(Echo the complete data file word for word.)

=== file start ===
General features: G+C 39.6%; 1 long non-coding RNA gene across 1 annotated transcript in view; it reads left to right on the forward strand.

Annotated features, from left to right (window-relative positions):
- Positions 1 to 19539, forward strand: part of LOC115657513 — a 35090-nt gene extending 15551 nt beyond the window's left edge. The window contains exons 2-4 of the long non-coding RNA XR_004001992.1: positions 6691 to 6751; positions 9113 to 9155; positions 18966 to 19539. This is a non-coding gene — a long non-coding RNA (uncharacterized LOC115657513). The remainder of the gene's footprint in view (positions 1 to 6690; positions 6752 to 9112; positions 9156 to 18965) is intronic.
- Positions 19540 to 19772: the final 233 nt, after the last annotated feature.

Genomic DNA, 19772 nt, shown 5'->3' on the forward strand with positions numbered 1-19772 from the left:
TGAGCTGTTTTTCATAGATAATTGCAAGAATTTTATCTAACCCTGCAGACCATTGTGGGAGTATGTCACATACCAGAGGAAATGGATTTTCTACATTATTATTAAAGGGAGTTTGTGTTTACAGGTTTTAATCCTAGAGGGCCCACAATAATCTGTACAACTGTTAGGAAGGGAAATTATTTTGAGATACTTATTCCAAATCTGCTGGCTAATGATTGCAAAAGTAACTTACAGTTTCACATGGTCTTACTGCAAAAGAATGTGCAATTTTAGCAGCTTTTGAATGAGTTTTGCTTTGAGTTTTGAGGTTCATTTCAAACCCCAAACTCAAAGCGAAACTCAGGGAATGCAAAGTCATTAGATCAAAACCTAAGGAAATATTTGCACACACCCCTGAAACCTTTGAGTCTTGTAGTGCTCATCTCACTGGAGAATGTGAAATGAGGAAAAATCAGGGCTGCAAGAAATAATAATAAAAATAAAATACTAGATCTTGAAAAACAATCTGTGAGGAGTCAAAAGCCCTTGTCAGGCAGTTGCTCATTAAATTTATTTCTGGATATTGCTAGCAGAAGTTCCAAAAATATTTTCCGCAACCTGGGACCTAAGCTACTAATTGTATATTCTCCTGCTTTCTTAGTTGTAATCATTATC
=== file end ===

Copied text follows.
General features: G+C 39.6%; 1 long non-coding RNA gene across 1 annotated transcript in view; it reads left to right on the forward strand.

Annotated features, from left to right (window-relative positions):
- Positions 1 to 19539, forward strand: part of LOC115657513 — a 35090-nt gene extending 15551 nt beyond the window's left edge. The window contains exons 2-4 of the long non-coding RNA XR_004001992.1: positions 6691 to 6751; positions 9113 to 9155; positions 18966 to 19539. This is a non-coding gene — a long non-coding RNA (uncharacterized LOC115657513). The remainder of the gene's footprint in view (positions 1 to 6690; positions 6752 to 9112; positions 9156 to 18965) is intronic.
- Positions 19540 to 19772: the final 233 nt, after the last annotated feature.

Genomic DNA, 19772 nt, shown 5'->3' on the forward strand with positions numbered 1-19772 from the left:
TGAGCTGTTTTTCATAGATAATTGCAAGAATTTTATCTAACCCTGCAGACCATTGTGGGAGTATGTCACATACCAGAGGAAATGGATTTTCTACATTATTATTAAAGGGAGTTTGTGTTTACAGGTTTTAATCCTAGAGGGCCCACAATAATCTGTACAACTGTTAGGAAGGGAAATTATTTTGAGATACTTATTCCAAATCTGCTGGCTAATGATTGCAAAAGTAACTTACAGTTTCACATGGTCTTACTGCAAAAGAATGTGCAATTTTAGCAGCTTTTGAATGAGTTTTGCTTTGAGTTTTGAGGTTCATTTCAAACCCCAAACTCAAAGCGAAACTCAGGGAATGCAAAGTCATTAGATCAAAACCTAAGGAAATATTTGCACACACCCCTGAAACCTTTGAGTCTTGTAGTGCTCATCTCACTGGAGAATGTGAAATGAGGAAAAATCAGGGCTGCAAGAAATAATAATAAAAATAAAATACTAGATCTTGAAAAACAATCTGTGAGGAGTCAAAAGCCCTTGTCAGGCAGTTGCTCATTAAATTTATTTCTGGATATTGCTAGCAGAAGTTCCAAAAATATTTTCCGCAACCTGGGACCTAAGCTACTAATTGTATATTCTCCTGCTTTCTTAGTTGTAATCATTATC